Although the Corporate Average Fuel Economy (CAFÉ) standards began as very modest, insufficient regulations to improve fuel economy without any additional regulation of CO2 emissions from privately owned vehicles, political and economic events through the course of its enactment converged to catapult the CAFÉ regulations toward new milestones in reducing carbon pollution.
As a result of the 2009 Obama administration’s mandates for a new national fuel economy standard that redrafted the calculations for carbon pollution per vehicle on a “footprint” calculus, and a strong shift in public approval of lower costs in transportation expenses in a high unemployment economy, CAFÉ standards paved the way for innovative market solutions to meet aggressive new CO2 reduction goals for the next 13 years.
"On Tuesday, May 29, the Master of Public Administration in Environmental Science and Policy (MPA-ESP) program hosted an orientation day to welcome its eleventh cohort of students. 71 students representing a diverse array of academic and professional backgrounds attended the event, which delved into the program’s curriculum and purpose and provided some icebreakers for the cohort to become better acquainted. The orientation also hosted presentations from various offices throughout the School of International and Public Affairs (SIPA) including Financial Aid, Health Services, and Career Services. Overall, the event was well received by the new students who were just as excited to learn about each other as they were to begin their studies. The 71 new students join us from 16 different countries and hold undergraduate degrees from 59 different institutions." -- Alyssa Dubov Read more: MPA in Environmental Science and Policy Welcomes the Class of 2013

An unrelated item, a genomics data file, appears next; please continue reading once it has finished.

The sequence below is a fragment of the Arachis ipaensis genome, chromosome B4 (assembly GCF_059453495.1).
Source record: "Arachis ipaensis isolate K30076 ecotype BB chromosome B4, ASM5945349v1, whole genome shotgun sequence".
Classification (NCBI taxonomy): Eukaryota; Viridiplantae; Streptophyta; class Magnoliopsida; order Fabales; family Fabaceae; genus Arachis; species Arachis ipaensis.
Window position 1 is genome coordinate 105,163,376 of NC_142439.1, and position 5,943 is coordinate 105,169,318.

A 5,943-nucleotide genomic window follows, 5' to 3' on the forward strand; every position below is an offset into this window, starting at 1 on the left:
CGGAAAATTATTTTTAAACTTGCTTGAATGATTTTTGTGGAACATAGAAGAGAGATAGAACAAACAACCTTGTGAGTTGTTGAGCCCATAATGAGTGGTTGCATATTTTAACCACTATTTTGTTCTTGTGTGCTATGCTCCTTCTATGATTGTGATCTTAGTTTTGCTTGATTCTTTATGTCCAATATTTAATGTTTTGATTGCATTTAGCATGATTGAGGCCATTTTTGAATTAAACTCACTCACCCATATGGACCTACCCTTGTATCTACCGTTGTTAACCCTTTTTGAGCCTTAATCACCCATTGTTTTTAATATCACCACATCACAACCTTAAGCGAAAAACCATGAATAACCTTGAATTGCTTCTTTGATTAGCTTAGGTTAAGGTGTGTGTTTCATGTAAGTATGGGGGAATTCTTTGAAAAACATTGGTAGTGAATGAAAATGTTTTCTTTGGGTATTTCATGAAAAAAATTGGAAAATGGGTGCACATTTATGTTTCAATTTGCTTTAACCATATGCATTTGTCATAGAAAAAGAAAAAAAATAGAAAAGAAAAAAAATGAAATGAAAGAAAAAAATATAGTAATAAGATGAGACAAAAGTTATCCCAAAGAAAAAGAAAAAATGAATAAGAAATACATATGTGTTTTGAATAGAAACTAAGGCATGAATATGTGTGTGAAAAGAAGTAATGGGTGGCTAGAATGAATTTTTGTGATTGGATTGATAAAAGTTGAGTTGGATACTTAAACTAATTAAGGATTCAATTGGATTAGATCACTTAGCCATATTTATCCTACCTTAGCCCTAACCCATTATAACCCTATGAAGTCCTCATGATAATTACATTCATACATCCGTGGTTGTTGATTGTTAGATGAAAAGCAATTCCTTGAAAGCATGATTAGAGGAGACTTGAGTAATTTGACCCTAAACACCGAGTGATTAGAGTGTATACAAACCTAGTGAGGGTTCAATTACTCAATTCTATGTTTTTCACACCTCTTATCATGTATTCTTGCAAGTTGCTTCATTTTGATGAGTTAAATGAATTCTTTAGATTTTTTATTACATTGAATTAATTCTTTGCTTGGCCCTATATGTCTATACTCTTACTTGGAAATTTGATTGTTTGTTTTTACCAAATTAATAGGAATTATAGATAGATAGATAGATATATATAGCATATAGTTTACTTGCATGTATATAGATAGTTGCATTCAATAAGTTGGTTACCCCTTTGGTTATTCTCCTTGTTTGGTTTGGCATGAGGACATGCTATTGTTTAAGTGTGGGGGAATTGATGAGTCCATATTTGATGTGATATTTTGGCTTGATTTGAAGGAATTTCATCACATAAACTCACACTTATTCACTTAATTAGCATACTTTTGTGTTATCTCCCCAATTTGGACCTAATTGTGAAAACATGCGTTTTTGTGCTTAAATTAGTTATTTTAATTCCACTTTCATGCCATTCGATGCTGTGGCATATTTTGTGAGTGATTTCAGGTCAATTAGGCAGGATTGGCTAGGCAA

While other populous cities in the U.S. have recorded population declines in the past decade, people continue to migrate to New York City at a staggering pace even as the effects of the Great Recession wear on. The 2009 Census Bureau estimates 8,391,881 people live in New York City, with approximately 1,629,054 living in Manhattan alone. With higher birth rates among minorities, and a continuing influx of immigrants, the city’s population is expected to balloon to nearly 9.4 billion people by the year 2025.